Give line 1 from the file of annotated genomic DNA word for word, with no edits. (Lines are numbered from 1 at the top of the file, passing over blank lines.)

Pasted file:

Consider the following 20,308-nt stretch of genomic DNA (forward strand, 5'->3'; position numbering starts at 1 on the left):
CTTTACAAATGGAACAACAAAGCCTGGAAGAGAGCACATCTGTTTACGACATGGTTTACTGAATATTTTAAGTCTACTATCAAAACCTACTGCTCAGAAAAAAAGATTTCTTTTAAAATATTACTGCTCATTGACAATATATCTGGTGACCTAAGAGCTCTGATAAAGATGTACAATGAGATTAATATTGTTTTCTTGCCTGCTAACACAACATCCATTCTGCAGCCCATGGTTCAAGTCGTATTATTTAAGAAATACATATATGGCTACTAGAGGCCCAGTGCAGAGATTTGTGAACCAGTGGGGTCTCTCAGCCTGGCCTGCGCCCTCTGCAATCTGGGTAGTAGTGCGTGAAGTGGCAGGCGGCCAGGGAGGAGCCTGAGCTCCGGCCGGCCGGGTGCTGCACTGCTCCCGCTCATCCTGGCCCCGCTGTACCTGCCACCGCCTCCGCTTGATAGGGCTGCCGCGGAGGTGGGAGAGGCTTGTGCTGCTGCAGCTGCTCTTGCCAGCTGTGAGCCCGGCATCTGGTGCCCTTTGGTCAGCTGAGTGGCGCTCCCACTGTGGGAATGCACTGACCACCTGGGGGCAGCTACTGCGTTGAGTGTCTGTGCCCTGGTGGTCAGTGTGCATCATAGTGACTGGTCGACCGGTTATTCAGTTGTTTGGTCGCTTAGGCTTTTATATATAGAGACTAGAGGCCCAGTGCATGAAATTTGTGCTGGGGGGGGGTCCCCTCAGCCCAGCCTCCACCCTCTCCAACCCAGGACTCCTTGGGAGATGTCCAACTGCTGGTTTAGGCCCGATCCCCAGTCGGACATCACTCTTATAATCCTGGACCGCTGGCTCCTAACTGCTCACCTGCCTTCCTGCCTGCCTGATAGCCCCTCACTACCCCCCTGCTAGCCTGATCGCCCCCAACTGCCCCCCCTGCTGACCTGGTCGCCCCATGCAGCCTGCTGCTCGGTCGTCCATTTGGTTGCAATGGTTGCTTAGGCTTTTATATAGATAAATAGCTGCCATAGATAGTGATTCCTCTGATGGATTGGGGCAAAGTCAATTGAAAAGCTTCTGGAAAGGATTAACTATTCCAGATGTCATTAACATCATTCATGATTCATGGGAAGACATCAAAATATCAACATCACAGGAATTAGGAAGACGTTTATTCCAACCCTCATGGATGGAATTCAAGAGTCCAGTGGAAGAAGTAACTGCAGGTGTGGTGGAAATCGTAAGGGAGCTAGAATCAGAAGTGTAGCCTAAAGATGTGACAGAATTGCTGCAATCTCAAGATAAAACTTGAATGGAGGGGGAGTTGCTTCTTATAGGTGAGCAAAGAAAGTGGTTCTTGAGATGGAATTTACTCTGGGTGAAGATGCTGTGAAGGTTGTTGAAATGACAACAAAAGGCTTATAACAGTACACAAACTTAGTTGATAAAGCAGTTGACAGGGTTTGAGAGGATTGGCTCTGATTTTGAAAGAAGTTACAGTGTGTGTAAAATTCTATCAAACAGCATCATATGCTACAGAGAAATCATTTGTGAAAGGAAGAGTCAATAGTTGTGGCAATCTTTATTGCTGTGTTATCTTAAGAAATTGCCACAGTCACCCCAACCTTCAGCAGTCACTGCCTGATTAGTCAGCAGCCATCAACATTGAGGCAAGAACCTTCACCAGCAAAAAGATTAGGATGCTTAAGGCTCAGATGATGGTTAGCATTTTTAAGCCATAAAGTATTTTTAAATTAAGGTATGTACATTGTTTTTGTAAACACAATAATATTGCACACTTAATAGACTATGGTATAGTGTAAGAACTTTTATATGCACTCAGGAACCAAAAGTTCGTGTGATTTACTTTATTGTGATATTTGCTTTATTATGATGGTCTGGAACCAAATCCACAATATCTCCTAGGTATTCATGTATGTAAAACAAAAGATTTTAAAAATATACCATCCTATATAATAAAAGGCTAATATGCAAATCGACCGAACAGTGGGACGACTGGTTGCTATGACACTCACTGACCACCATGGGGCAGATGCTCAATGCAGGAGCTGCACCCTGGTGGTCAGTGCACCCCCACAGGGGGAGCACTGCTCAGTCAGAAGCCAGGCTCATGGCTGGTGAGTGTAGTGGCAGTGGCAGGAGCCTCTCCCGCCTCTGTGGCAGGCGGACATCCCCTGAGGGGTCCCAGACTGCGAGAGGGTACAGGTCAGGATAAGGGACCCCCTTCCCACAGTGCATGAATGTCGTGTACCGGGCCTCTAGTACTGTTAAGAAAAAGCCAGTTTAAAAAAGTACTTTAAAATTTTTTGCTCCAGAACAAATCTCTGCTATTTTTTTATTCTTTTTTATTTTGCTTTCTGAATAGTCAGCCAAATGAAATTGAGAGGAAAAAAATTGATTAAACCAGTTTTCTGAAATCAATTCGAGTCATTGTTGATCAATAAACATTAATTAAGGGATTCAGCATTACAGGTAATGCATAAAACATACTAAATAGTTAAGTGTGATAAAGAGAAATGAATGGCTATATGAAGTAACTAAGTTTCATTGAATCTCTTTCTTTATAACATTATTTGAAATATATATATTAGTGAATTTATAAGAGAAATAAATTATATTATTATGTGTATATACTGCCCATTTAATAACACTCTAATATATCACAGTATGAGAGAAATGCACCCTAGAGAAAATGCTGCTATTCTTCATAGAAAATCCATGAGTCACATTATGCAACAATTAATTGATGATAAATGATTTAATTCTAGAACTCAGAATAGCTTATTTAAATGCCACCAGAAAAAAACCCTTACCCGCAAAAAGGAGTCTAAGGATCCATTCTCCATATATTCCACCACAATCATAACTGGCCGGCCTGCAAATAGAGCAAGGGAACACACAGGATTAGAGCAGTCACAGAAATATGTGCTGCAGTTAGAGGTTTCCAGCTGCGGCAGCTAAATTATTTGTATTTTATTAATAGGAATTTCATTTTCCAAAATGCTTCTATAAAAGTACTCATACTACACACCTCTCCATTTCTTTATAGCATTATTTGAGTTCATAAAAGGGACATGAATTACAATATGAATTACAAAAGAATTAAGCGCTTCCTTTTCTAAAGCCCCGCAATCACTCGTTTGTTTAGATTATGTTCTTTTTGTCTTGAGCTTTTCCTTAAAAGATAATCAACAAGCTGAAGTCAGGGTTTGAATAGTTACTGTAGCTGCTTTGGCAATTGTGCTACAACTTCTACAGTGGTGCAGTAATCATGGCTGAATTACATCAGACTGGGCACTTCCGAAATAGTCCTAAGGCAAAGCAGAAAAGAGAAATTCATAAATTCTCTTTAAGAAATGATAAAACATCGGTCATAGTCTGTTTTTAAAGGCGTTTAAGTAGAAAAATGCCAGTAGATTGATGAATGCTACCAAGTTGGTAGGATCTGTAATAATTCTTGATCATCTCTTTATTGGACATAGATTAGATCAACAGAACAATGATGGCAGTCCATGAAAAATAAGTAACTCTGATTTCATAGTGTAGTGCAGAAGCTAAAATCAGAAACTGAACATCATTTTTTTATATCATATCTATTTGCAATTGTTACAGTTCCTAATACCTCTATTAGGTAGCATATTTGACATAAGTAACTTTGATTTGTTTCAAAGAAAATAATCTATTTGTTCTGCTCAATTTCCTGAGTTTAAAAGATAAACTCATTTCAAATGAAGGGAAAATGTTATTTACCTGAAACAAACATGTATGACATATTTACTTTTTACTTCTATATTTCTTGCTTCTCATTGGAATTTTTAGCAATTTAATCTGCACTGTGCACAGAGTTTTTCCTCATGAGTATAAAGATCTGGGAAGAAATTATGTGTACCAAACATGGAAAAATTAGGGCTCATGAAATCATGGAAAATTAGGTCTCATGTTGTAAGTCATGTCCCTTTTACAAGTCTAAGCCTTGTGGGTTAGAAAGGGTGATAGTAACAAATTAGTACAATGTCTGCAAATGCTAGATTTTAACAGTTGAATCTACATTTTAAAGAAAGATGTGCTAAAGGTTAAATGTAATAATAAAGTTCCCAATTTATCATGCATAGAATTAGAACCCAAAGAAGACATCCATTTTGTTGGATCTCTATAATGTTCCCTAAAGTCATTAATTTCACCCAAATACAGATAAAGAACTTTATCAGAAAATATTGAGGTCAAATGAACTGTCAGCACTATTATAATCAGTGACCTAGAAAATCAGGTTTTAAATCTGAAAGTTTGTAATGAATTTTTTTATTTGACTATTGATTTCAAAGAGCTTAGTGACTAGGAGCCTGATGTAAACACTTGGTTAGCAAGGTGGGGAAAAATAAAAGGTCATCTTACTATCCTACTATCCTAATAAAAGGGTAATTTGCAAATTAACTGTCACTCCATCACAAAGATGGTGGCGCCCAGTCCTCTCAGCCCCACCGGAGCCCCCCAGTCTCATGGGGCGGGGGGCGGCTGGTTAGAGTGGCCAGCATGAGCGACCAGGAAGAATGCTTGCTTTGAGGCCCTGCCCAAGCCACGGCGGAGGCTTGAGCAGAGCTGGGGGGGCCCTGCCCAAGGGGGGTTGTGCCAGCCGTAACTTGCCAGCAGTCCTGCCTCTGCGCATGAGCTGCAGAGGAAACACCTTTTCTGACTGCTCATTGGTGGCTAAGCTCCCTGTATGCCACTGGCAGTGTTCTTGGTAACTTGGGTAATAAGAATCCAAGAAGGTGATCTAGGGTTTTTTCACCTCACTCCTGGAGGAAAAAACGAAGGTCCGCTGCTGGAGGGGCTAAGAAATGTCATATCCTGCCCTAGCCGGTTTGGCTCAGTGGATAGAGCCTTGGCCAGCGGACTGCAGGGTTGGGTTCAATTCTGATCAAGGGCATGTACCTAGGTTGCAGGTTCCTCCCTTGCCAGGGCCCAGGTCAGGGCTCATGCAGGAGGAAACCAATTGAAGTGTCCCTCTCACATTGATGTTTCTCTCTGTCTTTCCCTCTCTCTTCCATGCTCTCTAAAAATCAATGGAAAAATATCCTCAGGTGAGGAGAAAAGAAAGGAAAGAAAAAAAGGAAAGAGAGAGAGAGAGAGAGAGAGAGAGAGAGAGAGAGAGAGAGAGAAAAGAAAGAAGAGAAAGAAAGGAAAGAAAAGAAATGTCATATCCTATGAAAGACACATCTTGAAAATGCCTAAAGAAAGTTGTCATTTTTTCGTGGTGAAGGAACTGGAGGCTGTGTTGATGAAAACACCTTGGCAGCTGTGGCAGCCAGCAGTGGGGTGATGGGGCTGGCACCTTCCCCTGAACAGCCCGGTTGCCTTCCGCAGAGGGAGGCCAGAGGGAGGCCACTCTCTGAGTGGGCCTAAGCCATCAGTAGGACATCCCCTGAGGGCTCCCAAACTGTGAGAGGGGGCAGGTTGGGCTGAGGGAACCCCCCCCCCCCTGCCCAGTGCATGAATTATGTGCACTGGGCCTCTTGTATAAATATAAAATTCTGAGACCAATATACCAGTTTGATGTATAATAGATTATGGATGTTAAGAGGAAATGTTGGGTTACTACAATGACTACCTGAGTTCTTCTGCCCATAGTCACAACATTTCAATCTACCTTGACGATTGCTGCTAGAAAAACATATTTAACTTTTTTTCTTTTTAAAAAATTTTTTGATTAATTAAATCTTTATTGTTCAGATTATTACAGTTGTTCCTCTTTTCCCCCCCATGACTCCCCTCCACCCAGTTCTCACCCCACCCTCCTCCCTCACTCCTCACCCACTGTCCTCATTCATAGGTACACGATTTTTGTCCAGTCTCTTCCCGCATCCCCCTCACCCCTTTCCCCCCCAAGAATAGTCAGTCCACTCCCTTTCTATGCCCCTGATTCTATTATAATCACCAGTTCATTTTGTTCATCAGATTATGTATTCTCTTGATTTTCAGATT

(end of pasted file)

Consider the following 20,308-nt stretch of genomic DNA (forward strand, 5'->3'; position numbering starts at 1 on the left):